Odorless mineral spirits (aka paint thinner) is one thing I buy by the gallon for jobs like this.
Much cheaper in the long run than cans of WD40 (which I also keep on hand).
You can also get it by the quart at a hardware store.
Equal parts denatured alcohol, mineral spirits and lacquer thinner (acetone) make an aggressive solvent for parts cleaning and also a pretty good paint stripper.
Another miracle cleaner is a dryer sheet and plain water. I put a dryer sheet in a spray bottle filled with H2O and then use another dryer sheet to wipe with and VOILA! You can get cheapo dryer sheets at the Dollar Store for a buck a box (of 50?) and you cannot believe how well this works. Yes, I am a cheapo. Cheaper than WD-40. cheaper than bug and tar remover, and it works great! Rocketman
I use Bug & Tar Remover, which is basically mineral spirits with some detergent added.
Gasoline also works nicely, but use it sparingly and wash it off immediately. Then wax the car.
I remember when they repaved our road in 1953 when I was in 7th grade. My dad put me to work removing the tar from the car with gasoline. I spent the better part of the day getting the tar off. The next time I had to remove the, I found that tar and bug remover worked a lot better. With today’s auto finish, I think I would stay away from the gasoline.
Bug and tar remover works better than gasoline? That surprises me. I’ve never used a commercial tar removing product. I’ve always thought commercialized bug and tar remover was just a safer product to use, but am surprised that it actually removes tar better than gasoline. Good enough. I’ll give it a try next time I get tar on the 'ol Corolla rocker arms. The biggest problem with using gasoline - I mean if you ignore that it is serious fire hazard and it takes the paint off if you are not careful – is the odor. Gasoline isn’t a pleasant chemical to work with.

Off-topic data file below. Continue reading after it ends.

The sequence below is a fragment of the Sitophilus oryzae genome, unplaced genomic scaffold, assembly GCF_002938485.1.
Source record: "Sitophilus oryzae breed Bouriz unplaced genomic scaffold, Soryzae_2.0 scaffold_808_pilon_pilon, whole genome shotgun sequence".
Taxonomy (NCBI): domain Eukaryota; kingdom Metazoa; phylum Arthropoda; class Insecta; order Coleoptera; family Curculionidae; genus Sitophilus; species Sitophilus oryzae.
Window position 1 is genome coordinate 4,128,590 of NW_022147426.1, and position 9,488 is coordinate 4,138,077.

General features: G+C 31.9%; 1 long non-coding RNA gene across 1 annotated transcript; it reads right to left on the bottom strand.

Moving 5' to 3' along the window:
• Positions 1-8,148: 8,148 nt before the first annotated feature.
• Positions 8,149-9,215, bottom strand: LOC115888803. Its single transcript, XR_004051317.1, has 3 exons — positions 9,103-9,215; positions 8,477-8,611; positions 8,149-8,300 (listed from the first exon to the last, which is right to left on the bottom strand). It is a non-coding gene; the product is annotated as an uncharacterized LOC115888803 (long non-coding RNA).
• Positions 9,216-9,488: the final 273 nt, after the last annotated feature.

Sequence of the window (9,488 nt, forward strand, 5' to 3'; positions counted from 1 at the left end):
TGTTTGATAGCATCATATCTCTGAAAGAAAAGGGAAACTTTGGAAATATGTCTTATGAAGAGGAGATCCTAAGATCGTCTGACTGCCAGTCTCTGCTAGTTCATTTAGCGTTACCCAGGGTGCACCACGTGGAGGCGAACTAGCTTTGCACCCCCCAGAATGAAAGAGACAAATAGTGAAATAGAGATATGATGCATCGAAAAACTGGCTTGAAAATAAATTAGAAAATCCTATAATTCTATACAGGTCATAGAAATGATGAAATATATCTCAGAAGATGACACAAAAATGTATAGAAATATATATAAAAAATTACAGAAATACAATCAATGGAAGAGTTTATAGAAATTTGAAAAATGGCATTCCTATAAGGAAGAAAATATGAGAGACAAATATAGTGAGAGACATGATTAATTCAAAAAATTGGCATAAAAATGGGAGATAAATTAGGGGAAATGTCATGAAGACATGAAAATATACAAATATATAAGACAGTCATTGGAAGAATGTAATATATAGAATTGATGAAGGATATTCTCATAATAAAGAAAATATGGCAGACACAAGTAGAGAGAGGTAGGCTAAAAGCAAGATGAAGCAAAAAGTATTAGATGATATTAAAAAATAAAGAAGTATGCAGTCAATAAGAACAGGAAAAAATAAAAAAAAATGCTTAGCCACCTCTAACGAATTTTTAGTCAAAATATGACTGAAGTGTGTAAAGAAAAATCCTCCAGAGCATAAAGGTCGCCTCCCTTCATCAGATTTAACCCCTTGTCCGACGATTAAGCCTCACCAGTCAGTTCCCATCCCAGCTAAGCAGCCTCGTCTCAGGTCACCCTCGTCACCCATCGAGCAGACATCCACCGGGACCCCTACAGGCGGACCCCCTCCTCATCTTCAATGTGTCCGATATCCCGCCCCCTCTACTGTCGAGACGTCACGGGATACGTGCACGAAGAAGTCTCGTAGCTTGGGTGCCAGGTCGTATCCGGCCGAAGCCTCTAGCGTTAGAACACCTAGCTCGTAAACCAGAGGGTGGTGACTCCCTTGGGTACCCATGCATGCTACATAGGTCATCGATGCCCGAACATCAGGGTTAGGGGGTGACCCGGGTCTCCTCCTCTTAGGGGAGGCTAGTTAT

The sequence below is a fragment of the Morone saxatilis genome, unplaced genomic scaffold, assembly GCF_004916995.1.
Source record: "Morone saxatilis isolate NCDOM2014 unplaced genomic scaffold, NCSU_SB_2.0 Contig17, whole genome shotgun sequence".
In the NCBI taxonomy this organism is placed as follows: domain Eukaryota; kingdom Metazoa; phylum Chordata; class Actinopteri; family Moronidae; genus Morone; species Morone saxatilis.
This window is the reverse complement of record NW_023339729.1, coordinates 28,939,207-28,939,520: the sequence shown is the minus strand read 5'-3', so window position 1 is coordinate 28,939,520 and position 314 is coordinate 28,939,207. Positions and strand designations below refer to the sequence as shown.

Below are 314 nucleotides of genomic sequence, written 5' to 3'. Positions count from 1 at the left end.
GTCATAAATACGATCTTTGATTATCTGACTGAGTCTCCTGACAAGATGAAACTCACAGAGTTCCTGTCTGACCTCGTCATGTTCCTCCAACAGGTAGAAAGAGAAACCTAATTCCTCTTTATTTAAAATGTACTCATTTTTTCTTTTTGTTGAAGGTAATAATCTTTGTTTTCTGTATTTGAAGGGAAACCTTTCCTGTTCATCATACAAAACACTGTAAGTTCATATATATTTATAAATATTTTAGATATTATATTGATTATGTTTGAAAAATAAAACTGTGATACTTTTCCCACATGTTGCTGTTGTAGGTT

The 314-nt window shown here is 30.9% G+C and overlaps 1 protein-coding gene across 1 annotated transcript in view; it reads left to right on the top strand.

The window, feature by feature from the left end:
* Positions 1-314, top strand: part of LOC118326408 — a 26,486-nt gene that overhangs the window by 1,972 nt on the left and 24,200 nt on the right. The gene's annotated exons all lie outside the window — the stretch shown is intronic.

Gotta be careful with gasoline, explosive vapors.
It’s also tough on the skin. But, besides what @Texases mentions, it’s the odor that I dislike the most about gasoline. Whenever I fill up my Corolla with gas, I set the little automatic gizmo, then I stand far back from the fuel pump to avoid the gasoline odor.
A while back, some years ago, Calif requires an additive be put in gasoline, forget what it’s name was, an oxygenator, and I discovered I was really allergic to it. I’d get coughing and wheezing spells like crazy after fueling. For a while I though I might have to move from California. Then a bunch of citizens started to complain about that, and that is was getting into the ground water. So Calif stopped using it, or reduced how much is allowed. Don’t know for sure. But at least I don’t get those allergy symptoms now.
Onward to bugs. I cleaned the bugs off the front of two cars tonight using the Turtle Wax stuff and I have to say it really is not that great. I let it soak quite a bit and use a bug sponge but still it takes quite a bit of scrubbing. Plus its really hard to get all of the bugs off and water seems to work as well on the really tough ones. Plus, if you leave any residue, it turns white so you get white spots on a black car. When I wash the car I usually just soak them, then use the bug sponge with the car wash solution and that seems to do ok but I hate those bugs.